Other objects, features, and advantages of the present invention will be apparent from the written description and the drawings, in which:

FIG. 1 is a side elevation of a stacker assembly in accordance with the present invention;

FIG. 2 is a sectional view of the paper feed, paper control strip flapper and the counting switch in accordance with the present invention;

FIG. 3 is a block diagram of the control sequence in the present invention; and

FIG. 4 is a fragmentary elevation of a portion of the switch in accordance with FIG. 2.


Referring now to FIG. 1, an overall view of a stacker assembly 10 is illustrated having a frame 11 with a floor 13 on the bottom of a stacking bin 14 and front and rear form guides 15 for guiding forms into the stack. The stacker assembly includes an elevator 16 mounted therein riding on a shaft 17 driven by a belt (not shown) having a collar 18 thereon. The elevator 16 has paper guide chutes 20, which have flapper or paper control strips 21 and 22 mounted on each side of the guide chute 20. The elevator assembly 16 rides up and down in the bin 14 on the shaft 17 responsive to a cog belt (not shown) driven by an elevator drive motor 23 having a negator 24 mounted adjacent thereto. The elevator drive motor 23 drives a gearing assembly 25 which actuates the cog belt in a forward or a reverse direction according to the direction of the rotation of the drive motor 23 to raise or lower the elevator 16. An elevator adjustment arm lever 26 is provided for making adjustments to the elevator. A paper drive system 27 is mounted to drive paper through the paper chute guides 20 (FIG. 2) into the stacking bin 14. An electrical connector 28 is seen for electrical connections to the stacker assembly.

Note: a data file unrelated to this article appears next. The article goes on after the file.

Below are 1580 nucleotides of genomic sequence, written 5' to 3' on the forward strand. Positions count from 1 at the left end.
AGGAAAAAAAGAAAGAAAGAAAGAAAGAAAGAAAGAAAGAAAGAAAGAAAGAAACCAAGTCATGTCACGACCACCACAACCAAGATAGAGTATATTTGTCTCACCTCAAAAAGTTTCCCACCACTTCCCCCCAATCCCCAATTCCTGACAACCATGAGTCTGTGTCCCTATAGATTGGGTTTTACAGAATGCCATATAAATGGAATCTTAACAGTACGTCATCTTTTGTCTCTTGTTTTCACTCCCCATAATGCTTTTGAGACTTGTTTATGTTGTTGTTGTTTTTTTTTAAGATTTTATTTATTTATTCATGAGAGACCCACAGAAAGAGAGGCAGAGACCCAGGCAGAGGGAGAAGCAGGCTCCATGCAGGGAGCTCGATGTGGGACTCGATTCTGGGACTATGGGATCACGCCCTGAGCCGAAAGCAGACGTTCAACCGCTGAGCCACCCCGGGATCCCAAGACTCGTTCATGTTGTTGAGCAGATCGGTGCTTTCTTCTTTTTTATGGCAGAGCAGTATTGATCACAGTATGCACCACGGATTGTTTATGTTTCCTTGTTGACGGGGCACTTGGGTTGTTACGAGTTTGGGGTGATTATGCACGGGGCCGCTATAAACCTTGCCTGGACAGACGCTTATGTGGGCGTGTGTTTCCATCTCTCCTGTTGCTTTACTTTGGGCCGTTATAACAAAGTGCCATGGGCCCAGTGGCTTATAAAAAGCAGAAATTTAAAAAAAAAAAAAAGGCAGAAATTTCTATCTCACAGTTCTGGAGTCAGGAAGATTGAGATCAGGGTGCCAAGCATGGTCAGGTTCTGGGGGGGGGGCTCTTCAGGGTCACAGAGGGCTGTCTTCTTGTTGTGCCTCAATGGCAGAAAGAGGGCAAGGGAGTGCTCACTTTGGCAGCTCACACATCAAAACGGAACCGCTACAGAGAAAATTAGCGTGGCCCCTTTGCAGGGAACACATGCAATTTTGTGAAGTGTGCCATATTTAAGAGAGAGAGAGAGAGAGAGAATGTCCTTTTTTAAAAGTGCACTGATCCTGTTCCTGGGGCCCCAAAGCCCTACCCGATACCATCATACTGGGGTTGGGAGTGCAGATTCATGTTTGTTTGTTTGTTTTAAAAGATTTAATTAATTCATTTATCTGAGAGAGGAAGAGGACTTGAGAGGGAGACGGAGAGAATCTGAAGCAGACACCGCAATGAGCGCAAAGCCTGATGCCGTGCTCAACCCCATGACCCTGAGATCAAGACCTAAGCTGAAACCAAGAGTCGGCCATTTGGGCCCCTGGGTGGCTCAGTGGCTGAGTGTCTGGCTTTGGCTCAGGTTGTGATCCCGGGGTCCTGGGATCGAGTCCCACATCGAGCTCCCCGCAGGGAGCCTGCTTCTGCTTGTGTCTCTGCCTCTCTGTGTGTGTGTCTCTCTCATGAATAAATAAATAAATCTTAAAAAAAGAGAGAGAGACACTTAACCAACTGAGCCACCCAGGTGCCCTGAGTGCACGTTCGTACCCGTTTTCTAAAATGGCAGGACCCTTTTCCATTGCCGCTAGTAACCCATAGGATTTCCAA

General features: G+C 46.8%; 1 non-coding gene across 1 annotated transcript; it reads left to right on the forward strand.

FIG. 2 more clearly illustrates the operation of the front forms flapper 21 and auto-stacking sensor 22, having an elongated switch finger 30 against the back of the stacking sensor 22. The stacking sensor 22 has a curved portion 31 which facilitates the movement of the flexible flapper 22 when the paper 32 is folding into the bin 14, which slides along the flapper 22 until it hits the curved protrusion 31, assuring the finger 30 being actuated for each fold of paper falling into the bin. The paper 32 is fed through the paper feed 20 which forms in a pair of elongated slots passing through the elevator for the paper to pass through, and which has a bracket 33 supporting front forms flapper 21 which has a base 34 pivotedly mounted at 35 to the bracket 33. The flexible strip 21 is also adapted to flex as the paper slides thereagainst. On the opposite side of the paper chute 20, a second bracket 36 is attached to the paper chute 20, and has the auto-stacking sensor bracket 37 fixedly attached thereto at 38 which in turn has a paper guide flapper 22 which may be a flexible polymer strip extending from the bracket 37. The switch finger 30 is attached to a pivoting base 40 which pivots on a pivot pin 41 to rotate a magnet 42 (in FIG. 4) each time the finger 30 is moved. The magnet 42 is attached by a nut and acts as a counter-balance to return the finger 30 each time it is moved. Each time the magnet 42 is rotated with bracket 40, a pickup head 43 in a Hall effect switch has a signal generated therein. The pickup head 43 is mounted to the base 37 and is connected through electrical cable 44 to the microprocessor of the high speed printer. Thus, as each folded paper 32 hits the protruding portion 31 of the flapper 22, the sensor 30 is actuated to rotate the base 40 to rotate the magnet 42 (FIG. 4) to generate a signal in the pickup head 43 which is fed to the printer microprocessor. The microprocessor includes a counter 45 which receives a signal from the sensor switch 46 in FIG. 3. The counter 45 counts the number of pulses received, which is stored in a memory 47 located in the microprocessor which then instructs the actuator 48 to send the pulses to the elevator 50. A predetermined number of pulses indicates a predetermined number of paper folds in the stacking bin and the actuating signals are generated to drive the DC motor 23 of FIG. 1, which drives a cog belt to raise the elevator set distances for each so many pulses received. An adjustment is provided for adjusting for different thicknesses of paper.